HT Image
HT Image

MMRDA invites tenders for pedestrian bridge at BKC

The Mumbai Metropolitan Region Development Authority (MMRDA) has called for tenders to construct a pedestrian bridge connecting Bandra-Kurla Complex’s (BKC) City Park to Maharashtra Nature Park (MNP) in Mahim.
PUBLISHED ON MAR 02, 2021 01:00 AM IST

The Mumbai Metropolitan Region Development Authority (MMRDA) has called for tenders to construct a pedestrian bridge connecting Bandra-Kurla Complex’s (BKC) City Park to Maharashtra Nature Park (MNP) in Mahim.

The 695-metre wooden and glass deck bridge will be constructed above the Mithi river, offering a view of the mangroves. In its recently released budget 2021-22, the development authority also allocated 77 crore for the project.

Mumbai suburban guardian minister Aaditya Thackeray on Monday tweeted, “MMRDA is now connecting BKC to Maharashtra Nature Park. This connector itself will be a point of tourism, and more so will take a lot of people for a stroll to Maharashtra Nature Park and enjoy its biodiversity!” The nature park, between Dharavi and Mithi river estuary, is spread across an area of 37 acres and is home to more than 130 species of birds, 80 types of butterflies, 32 varieties of reptiles and 12 types of spiders.

BG Pawar, joint metropolitan commissioner, MMRDA, said, “It will probably be the longest suspension bridge in India. The glass floor of the bridge will also provide a soothing view to tourists.”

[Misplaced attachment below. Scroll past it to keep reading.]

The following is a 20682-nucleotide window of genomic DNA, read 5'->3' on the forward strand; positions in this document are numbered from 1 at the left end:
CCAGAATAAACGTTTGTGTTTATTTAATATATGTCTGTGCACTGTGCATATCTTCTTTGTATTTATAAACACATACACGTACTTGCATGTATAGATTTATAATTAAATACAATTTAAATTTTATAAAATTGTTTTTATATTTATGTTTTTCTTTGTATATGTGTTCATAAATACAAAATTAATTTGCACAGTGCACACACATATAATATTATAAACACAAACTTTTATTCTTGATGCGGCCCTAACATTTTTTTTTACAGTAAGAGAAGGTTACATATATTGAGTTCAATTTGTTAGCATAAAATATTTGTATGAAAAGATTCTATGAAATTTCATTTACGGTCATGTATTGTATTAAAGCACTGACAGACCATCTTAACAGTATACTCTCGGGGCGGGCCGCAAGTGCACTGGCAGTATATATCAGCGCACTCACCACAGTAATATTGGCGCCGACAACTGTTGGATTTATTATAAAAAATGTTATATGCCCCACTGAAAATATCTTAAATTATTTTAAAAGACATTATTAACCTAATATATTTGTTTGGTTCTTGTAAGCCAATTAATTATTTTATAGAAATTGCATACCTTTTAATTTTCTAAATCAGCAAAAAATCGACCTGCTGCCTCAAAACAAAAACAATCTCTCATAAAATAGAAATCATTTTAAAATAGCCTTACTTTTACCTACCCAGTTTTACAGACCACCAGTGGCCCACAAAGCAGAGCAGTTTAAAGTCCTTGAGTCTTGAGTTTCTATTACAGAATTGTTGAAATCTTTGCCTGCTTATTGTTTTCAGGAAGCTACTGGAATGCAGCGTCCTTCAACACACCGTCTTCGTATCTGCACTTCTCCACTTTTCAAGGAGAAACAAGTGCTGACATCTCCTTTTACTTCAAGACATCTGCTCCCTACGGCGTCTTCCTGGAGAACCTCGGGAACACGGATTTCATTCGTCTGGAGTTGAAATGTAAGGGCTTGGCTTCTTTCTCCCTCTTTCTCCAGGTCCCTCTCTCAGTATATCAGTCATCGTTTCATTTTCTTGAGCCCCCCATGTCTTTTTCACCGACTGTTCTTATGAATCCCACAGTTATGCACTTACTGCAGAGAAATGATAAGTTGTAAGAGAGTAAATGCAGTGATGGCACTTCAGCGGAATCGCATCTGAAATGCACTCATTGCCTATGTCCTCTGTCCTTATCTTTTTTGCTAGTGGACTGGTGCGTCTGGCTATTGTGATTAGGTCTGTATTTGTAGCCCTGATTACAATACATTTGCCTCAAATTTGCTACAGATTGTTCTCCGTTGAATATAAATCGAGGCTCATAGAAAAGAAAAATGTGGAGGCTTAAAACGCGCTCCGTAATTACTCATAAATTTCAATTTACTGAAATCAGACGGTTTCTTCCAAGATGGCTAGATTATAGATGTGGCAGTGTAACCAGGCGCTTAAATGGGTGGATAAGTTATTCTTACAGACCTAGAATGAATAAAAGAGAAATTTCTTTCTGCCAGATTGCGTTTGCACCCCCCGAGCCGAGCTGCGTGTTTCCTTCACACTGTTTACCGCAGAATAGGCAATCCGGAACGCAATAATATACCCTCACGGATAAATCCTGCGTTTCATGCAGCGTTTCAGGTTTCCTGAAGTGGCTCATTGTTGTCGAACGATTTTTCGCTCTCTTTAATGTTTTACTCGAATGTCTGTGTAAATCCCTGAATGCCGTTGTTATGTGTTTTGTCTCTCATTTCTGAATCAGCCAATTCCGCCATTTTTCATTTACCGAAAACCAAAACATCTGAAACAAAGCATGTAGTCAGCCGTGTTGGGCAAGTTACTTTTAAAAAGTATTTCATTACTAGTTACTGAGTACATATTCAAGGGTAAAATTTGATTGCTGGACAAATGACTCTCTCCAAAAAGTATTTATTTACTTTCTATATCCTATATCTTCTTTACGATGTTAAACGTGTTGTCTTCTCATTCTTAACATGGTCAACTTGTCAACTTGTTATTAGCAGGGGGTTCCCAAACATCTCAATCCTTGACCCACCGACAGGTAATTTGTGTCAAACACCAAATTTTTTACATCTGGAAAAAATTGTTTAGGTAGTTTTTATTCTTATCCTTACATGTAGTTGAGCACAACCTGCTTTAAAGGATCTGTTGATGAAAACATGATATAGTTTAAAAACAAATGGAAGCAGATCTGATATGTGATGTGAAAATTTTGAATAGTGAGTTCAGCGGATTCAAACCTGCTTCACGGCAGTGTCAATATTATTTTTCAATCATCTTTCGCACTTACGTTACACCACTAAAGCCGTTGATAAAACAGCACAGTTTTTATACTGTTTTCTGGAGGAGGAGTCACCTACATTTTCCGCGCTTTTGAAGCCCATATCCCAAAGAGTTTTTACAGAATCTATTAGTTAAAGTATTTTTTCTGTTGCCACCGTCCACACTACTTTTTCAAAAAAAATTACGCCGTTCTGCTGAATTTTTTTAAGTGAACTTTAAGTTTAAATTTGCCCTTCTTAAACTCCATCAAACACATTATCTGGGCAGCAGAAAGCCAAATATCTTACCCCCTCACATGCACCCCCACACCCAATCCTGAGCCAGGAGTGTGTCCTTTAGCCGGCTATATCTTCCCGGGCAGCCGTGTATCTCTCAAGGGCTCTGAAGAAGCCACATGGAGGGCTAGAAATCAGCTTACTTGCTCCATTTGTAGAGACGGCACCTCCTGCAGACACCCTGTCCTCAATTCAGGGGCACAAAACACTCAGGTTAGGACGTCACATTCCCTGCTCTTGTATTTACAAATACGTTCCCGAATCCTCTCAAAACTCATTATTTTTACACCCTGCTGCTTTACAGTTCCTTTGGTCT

Earlier, MMRDA had held a global competition for a makeover of the nature park in 2016, which included the plan to construct the bridge. The pedestrian bridge is touted to be one of the longest suspension bridges in the world.

Deep Dey, the architect who has designed the bridge, said, “The unique free flowing form of the bridge is enthused with Mithi river flowing below the bridge deck between the mangroves. This design allows gathering of pedestrians at certain intervals on the bridge deck for the soothing view of the lush green mangroves in the river also through the glass floor pockets in the wooden bridge deck, and provides visual access to the migratory birds visiting the vicinity all part of the year creating another opportunity for bird watchers.”

SHARE THIS ARTICLE ON
Close
SHARE
Story Saved
OPEN APP